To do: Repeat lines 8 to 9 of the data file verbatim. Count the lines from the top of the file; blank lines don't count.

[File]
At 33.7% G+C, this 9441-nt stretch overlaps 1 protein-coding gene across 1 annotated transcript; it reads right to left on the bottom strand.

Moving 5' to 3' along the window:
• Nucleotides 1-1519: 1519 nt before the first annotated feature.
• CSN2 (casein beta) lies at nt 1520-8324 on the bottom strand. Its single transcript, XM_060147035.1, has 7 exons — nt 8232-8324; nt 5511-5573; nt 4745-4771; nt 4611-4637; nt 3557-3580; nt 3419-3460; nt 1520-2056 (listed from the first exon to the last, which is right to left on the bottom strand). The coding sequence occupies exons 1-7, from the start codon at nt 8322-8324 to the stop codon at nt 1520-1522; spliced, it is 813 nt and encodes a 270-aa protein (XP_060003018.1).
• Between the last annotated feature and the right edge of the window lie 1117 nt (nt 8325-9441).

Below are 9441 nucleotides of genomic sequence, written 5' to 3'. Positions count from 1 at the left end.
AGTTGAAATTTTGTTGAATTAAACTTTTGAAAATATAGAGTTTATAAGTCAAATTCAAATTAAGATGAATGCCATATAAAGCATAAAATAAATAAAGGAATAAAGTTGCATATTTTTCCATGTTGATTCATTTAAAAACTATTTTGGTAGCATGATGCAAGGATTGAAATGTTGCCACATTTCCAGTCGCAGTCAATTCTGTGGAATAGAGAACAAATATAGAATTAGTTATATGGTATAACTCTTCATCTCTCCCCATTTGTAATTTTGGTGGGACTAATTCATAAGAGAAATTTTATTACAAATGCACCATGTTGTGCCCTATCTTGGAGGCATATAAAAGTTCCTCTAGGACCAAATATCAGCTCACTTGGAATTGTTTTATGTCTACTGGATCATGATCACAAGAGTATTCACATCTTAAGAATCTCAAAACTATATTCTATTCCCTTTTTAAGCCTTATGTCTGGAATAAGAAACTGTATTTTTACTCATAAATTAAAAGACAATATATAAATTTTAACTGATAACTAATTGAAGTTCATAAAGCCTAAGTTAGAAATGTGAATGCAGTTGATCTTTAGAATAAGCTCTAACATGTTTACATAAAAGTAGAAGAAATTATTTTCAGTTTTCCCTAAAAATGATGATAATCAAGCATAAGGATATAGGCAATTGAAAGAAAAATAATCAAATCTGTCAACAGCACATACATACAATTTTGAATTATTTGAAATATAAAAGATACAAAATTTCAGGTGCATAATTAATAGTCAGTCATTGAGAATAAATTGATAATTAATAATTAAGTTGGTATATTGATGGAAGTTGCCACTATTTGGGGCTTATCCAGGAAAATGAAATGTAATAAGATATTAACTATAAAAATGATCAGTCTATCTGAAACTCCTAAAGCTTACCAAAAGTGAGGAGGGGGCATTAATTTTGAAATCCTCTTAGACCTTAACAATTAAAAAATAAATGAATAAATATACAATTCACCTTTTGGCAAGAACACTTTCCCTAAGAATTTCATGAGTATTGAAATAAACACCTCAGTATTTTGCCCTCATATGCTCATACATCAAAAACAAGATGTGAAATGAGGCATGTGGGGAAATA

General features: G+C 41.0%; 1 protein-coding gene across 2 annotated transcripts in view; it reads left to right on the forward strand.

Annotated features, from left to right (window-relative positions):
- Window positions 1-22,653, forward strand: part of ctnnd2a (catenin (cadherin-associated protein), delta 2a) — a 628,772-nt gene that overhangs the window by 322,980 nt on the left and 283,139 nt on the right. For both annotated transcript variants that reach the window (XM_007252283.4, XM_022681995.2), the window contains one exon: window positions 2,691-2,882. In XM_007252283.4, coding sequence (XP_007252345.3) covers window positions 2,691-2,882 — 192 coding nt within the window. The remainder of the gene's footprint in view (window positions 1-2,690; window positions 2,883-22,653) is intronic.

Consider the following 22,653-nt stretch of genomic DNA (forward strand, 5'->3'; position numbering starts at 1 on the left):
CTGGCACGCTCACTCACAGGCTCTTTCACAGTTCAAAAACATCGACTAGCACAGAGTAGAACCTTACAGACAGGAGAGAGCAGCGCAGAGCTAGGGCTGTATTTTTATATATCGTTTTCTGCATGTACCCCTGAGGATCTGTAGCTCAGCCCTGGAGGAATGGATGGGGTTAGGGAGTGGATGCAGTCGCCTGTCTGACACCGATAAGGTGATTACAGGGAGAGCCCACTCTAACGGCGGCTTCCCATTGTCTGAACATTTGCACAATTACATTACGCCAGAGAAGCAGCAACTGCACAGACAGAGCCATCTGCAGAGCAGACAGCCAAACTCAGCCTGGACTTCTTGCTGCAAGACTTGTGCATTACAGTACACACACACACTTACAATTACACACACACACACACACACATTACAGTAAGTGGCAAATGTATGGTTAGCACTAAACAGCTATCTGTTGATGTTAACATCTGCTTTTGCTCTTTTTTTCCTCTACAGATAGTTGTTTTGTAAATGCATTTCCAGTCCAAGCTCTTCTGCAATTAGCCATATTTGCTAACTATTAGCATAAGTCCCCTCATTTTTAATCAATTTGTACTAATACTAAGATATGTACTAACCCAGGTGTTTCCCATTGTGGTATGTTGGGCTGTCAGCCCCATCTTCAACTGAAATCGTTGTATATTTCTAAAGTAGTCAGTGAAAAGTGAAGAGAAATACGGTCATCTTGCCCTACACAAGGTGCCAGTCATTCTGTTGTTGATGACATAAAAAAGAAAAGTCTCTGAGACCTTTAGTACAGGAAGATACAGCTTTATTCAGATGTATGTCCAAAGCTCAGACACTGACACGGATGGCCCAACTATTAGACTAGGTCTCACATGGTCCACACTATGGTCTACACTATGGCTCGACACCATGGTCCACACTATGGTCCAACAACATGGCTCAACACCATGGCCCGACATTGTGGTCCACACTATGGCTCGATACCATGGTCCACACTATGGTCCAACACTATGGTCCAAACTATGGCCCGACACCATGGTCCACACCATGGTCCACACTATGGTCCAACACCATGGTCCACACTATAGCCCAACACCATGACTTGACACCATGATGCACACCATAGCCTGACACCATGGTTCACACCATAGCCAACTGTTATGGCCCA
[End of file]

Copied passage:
General features: G+C 41.0%; 1 protein-coding gene across 2 annotated transcripts in view; it reads left to right on the forward strand.

Annotated features, from left to right (window-relative positions):